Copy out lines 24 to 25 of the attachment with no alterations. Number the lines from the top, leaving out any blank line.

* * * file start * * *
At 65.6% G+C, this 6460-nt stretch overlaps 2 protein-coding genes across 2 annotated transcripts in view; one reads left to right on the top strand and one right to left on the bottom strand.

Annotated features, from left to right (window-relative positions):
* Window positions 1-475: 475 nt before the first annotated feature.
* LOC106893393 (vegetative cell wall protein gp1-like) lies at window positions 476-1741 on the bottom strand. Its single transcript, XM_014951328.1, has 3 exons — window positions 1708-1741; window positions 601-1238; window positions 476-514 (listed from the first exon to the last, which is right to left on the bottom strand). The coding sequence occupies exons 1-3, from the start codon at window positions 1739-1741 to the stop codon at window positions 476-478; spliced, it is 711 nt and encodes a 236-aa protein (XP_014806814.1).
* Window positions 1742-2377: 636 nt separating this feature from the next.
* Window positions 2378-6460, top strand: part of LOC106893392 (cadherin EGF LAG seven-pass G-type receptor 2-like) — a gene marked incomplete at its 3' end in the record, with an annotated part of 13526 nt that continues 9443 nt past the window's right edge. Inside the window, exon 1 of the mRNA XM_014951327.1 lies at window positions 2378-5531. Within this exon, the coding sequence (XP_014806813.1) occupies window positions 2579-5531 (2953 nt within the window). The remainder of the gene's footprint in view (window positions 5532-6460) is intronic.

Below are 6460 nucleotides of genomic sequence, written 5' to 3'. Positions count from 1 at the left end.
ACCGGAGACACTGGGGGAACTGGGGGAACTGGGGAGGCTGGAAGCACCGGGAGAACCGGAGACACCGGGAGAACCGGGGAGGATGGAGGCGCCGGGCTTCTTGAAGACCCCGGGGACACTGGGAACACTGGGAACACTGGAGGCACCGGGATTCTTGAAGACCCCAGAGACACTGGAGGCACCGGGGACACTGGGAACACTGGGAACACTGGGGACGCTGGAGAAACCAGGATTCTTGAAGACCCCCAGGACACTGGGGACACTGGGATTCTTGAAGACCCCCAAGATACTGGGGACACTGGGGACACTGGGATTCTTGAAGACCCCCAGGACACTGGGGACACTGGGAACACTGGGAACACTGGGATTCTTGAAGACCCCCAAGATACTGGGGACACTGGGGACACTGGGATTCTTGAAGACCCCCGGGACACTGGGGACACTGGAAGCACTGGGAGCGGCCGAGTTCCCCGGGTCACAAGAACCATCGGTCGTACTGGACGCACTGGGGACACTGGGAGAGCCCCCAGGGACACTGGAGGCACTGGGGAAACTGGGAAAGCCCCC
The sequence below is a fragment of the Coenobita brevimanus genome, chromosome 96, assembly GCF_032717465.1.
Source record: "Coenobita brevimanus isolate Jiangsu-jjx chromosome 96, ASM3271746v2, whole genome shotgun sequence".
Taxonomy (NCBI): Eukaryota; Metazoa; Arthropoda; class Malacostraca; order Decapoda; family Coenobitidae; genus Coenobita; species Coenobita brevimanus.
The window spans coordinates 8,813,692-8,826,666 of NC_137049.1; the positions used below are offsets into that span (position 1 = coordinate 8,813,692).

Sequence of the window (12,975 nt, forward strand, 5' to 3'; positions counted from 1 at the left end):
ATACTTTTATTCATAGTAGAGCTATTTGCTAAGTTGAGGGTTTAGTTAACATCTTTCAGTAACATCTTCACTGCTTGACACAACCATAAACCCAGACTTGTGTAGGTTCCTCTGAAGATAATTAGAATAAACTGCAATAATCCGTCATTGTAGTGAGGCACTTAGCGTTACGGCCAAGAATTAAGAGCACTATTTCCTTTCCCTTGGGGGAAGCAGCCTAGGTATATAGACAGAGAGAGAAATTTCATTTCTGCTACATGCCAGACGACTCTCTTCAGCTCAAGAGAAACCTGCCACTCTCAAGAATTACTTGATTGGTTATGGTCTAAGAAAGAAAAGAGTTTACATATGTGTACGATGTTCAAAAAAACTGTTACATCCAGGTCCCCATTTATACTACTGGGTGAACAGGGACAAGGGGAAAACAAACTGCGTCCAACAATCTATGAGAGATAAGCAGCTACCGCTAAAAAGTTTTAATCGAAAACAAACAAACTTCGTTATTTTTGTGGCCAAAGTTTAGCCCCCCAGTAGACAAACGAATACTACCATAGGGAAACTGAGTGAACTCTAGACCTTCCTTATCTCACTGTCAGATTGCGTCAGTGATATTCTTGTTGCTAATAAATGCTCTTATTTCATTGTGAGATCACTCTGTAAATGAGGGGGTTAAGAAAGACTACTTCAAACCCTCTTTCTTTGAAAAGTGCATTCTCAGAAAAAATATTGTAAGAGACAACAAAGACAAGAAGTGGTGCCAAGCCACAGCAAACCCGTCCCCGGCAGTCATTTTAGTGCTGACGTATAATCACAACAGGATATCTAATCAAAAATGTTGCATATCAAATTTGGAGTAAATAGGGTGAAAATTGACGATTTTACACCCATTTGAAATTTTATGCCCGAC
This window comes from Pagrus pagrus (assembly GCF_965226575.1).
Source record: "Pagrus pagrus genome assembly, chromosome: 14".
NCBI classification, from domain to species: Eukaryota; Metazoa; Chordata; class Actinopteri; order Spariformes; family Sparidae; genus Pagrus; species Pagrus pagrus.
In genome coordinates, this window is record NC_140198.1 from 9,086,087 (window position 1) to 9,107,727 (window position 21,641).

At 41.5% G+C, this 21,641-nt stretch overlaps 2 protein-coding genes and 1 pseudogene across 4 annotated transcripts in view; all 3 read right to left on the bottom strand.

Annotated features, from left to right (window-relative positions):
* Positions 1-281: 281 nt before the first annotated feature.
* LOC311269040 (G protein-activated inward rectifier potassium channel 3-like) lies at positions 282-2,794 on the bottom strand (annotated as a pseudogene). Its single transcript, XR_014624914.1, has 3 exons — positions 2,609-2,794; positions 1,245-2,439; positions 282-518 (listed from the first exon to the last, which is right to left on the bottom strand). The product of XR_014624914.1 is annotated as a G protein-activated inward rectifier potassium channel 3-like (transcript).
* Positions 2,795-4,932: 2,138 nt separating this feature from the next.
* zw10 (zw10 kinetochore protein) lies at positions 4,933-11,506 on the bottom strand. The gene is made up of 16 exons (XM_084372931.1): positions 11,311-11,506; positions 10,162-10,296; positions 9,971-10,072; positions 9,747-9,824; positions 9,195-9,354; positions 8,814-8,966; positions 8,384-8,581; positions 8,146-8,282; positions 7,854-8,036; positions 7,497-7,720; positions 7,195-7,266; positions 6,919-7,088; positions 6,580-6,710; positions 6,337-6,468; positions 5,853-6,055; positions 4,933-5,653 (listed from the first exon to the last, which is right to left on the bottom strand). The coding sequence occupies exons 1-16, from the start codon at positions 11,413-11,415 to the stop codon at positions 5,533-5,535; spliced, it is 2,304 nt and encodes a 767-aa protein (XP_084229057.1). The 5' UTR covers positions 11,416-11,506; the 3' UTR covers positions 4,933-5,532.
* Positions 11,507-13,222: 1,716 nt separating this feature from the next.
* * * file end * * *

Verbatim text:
* zw10 (zw10 kinetochore protein) lies at positions 4,933-11,506 on the bottom strand. The gene is made up of 16 exons (XM_084372931.1): positions 11,311-11,506; positions 10,162-10,296; positions 9,971-10,072; positions 9,747-9,824; positions 9,195-9,354; positions 8,814-8,966; positions 8,384-8,581; positions 8,146-8,282; positions 7,854-8,036; positions 7,497-7,720; positions 7,195-7,266; positions 6,919-7,088; positions 6,580-6,710; positions 6,337-6,468; positions 5,853-6,055; positions 4,933-5,653 (listed from the first exon to the last, which is right to left on the bottom strand). The coding sequence occupies exons 1-16, from the start codon at positions 11,413-11,415 to the stop codon at positions 5,533-5,535; spliced, it is 2,304 nt and encodes a 767-aa protein (XP_084229057.1). The 5' UTR covers positions 11,416-11,506; the 3' UTR covers positions 4,933-5,532.
* Positions 11,507-13,222: 1,716 nt separating this feature from the next.